Saturday, 14 June 2014
Financial Blog Corliss Group Cybercrime Could Cost Global Economy Over $500 Billion
McAfee report paints grim picture of lucrative industry, despite incomplete data.
Cybercrime could be costing the global economy as much as $575 billion annually, according to a new report from McAfee.
The Intel-owned security company based its estimate on a range of sources, from government agencies to NGOs and academic institutions, counting both direct and indirect costs.
The report, Estimating the Global Cost of Cybercrime explained the methodology as follows:
“This study assumes that the cost of cybercrime is a constant share of national income, adjusted for levels of development. We calculated the likely global cost by looking at publically available data from individual countries, buttressed by interviews with government officials and experts. We looked for confirming evidence for these numbers by looking at data on IP theft, fraud, or recovery costs. In addition to a mass of anecdotes, we ultimately found aggregate data for 51 countries in all regions of the world who account for 80% of global income. We used this data to estimate the global cost, adjusting for differences among regions.”
However, the vendor cautioned that “differences in the thoroughness of national accounting”, as well as underreporting of incidents and the difficulty of valuing IP all make calculations an imprecise art.
High income countries lost more as a percentage of GDP, which could be because they have better accounting systems in place and/or that their IP is more valuable and therefore a bigger target for criminals.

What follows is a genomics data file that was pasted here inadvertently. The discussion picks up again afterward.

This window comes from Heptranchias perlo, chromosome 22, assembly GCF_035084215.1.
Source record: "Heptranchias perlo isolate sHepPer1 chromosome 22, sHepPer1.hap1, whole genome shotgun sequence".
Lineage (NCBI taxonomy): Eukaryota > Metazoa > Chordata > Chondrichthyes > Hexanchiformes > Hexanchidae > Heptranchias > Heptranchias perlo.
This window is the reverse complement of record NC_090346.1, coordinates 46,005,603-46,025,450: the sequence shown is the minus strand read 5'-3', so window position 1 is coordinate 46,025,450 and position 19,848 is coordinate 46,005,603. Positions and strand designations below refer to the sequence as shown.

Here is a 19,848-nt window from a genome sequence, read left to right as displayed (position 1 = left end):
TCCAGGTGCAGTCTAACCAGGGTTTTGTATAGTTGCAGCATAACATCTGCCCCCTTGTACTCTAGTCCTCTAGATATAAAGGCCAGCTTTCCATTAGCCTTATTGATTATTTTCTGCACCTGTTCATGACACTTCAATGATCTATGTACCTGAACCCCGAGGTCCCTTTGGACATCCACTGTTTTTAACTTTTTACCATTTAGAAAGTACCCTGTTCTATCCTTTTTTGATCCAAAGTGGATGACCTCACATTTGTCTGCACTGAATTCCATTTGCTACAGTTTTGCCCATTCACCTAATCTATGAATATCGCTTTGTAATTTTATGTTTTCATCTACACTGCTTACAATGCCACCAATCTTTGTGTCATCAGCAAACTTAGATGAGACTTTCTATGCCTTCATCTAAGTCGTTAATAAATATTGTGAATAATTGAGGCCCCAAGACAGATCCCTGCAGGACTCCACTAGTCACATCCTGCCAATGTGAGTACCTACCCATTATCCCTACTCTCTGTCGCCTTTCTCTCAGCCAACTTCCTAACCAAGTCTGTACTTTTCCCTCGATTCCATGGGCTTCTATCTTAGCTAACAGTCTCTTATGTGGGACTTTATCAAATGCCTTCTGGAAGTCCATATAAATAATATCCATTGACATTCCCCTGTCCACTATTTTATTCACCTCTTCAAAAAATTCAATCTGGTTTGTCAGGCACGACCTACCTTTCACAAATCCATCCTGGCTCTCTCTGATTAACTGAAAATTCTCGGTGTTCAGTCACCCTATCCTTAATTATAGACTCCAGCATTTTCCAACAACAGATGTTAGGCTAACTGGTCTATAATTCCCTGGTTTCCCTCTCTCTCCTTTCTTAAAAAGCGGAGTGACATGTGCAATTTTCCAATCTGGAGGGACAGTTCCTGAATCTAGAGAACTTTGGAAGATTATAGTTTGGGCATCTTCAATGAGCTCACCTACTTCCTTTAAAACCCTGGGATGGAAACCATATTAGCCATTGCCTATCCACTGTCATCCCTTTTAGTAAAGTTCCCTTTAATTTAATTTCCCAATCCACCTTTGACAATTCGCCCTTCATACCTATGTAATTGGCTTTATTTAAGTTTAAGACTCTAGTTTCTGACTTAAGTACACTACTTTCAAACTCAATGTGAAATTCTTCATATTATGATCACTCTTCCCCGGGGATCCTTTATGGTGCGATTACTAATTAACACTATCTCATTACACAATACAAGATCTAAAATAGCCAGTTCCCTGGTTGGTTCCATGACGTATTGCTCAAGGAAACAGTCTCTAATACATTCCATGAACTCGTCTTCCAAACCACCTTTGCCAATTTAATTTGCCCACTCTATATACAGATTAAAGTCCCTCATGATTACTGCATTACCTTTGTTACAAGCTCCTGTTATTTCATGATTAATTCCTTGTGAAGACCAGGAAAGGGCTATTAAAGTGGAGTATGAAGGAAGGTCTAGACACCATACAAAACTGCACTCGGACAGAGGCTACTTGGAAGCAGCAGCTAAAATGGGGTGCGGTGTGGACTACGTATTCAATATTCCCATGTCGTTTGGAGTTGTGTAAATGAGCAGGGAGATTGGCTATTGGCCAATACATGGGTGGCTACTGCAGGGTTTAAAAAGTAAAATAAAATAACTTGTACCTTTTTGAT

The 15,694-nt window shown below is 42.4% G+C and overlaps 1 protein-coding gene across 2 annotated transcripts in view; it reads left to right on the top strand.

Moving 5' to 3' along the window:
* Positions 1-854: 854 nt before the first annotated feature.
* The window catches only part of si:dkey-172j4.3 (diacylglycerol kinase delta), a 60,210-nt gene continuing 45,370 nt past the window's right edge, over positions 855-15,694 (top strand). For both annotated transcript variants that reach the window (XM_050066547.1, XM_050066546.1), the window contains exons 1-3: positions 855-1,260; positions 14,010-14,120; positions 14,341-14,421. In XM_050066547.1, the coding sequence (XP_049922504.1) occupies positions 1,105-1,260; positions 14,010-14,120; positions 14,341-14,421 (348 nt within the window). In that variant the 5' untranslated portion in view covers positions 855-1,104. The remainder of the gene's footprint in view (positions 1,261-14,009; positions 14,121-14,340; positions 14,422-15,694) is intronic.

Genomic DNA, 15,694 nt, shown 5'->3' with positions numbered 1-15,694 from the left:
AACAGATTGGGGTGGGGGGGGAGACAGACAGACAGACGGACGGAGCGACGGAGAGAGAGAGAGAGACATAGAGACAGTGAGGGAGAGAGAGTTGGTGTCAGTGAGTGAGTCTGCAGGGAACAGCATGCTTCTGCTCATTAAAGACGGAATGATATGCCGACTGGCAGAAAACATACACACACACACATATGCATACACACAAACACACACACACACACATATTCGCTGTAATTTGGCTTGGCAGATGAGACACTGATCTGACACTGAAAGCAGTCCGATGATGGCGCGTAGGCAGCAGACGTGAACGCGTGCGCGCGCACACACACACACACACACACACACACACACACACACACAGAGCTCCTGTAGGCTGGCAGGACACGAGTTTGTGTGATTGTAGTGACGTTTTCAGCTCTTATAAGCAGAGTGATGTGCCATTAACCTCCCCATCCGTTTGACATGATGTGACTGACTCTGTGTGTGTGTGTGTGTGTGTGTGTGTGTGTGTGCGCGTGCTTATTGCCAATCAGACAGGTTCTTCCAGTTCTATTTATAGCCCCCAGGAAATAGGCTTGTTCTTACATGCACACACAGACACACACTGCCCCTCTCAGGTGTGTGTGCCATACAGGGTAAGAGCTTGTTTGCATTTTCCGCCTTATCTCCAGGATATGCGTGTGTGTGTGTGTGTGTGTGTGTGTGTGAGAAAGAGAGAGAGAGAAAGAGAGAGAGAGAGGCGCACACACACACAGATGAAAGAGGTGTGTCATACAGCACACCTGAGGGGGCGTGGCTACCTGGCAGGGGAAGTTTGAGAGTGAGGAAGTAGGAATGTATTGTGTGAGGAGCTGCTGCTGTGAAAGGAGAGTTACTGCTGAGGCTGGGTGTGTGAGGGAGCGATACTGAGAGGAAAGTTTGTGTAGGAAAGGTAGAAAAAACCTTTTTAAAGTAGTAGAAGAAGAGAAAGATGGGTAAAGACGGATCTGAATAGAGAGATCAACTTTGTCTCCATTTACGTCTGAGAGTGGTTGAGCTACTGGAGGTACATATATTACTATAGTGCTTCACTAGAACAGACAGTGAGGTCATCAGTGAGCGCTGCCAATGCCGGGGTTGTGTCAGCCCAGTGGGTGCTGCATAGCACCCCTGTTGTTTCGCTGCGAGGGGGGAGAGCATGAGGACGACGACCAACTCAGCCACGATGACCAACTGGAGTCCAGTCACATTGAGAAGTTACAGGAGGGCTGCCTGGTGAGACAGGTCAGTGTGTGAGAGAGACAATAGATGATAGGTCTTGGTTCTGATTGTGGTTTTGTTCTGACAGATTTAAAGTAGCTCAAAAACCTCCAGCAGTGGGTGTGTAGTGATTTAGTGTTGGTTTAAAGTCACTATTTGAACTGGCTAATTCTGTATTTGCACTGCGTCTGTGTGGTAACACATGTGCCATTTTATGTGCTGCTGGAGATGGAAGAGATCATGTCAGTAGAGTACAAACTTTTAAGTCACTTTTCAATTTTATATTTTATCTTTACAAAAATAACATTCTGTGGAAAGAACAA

The $575bn figure therefore comes from extrapolating a global total from high loss countries. It could be as low as $375bn if McAfee had extrapolated from “all countries where we could find open source data”.
On the other hand, the figure would be $445bn if the firm aggregated costs as a share of regional incomes, it said.
Whatever the final figure, it’s clear that richer countries in Europe, North America and Asia lost the most, because they are bigger targets and provide a better return on investment for the hacker. For example, G20 countries are said to have lost $200bn to cybercrime.
The UK, at 0.16%, had one of the lowest losses to cybercrime as a percentage of GDP, while the US (0.64%), came just ahead of China (0.63%) but trailed the most affected G20 nation: Germany (1.6%).
McAfee warned that as more businesses and consumers move online and more devices connect to the internet of things, cybercrime will continue to grow. IP theft, a “tax on innovation” will also increase as those countries which acquire it become more adept at building a competitive advantage.
Aside from calling for improvements to technology and defences, the report urged governments to work harder on creating best practice cybersecurity standards and cross-border law enforcement agreements.
It added that they must do a better job on accounting for cybercrime losses to provide a more comprehensive picture on where deficiencies lie.
For the record, McAfee's report last year estimated cybercrime losses of $100-500bn annually.